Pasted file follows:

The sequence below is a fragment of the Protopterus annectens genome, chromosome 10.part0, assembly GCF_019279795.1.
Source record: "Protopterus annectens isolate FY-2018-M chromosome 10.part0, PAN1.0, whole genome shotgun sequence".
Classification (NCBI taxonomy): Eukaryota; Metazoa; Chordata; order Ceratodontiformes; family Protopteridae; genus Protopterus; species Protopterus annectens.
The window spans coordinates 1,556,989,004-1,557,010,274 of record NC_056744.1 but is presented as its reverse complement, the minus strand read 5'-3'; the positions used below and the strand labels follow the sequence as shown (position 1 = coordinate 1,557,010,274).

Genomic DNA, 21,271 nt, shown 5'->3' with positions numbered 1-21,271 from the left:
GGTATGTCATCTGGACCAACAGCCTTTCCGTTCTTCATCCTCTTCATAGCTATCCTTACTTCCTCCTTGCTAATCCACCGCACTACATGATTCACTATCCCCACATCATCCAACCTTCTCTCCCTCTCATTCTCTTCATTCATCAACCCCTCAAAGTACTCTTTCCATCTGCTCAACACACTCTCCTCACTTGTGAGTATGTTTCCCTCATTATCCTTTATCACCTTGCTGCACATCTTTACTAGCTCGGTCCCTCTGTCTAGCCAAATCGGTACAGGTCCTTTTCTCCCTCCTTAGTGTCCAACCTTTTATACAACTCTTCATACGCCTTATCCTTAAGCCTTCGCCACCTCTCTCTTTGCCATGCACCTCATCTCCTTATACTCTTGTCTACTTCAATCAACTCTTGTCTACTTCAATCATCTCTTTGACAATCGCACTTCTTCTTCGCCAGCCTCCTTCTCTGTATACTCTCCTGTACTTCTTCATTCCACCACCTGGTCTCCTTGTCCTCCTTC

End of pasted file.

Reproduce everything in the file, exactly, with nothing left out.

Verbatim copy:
The sequence below is a fragment of the Protopterus annectens genome, chromosome 10.part0, assembly GCF_019279795.1.
Source record: "Protopterus annectens isolate FY-2018-M chromosome 10.part0, PAN1.0, whole genome shotgun sequence".
Classification (NCBI taxonomy): Eukaryota; Metazoa; Chordata; order Ceratodontiformes; family Protopteridae; genus Protopterus; species Protopterus annectens.
The window spans coordinates 1,556,989,004-1,557,010,274 of record NC_056744.1 but is presented as its reverse complement, the minus strand read 5'-3'; the positions used below and the strand labels follow the sequence as shown (position 1 = coordinate 1,557,010,274).

Genomic DNA, 21,271 nt, shown 5'->3' with positions numbered 1-21,271 from the left:
GGTATGTCATCTGGACCAACAGCCTTTCCGTTCTTCATCCTCTTCATAGCTATCCTTACTTCCTCCTTGCTAATCCACCGCACTACATGATTCACTATCCCCACATCATCCAACCTTCTCTCCCTCTCATTCTCTTCATTCATCAACCCCTCAAAGTACTCTTTCCATCTGCTCAACACACTCTCCTCACTTGTGAGTATGTTTCCCTCATTATCCTTTATCACCTTGCTGCACATCTTTACTAGCTCGGTCCCTCTGTCTAGCCAAATCGGTACAGGTCCTTTTCTCCCTCCTTAGTGTCCAACCTTTTATACAACTCTTCATACGCCTTATCCTTAAGCCTTCGCCACCTCTCTCTTTGCCATGCACCTCATCTCCTTATACTCTTGTCTACTTCAATCAACTCTTGTCTACTTCAATCATCTCTTTGACAATCGCACTTCTTCTTCGCCAGCCTCCTTCTCTGTATACTCTCCTGTACTTCTTCATTCCACCACCTGGTCTCCTTGTCCTCCTTC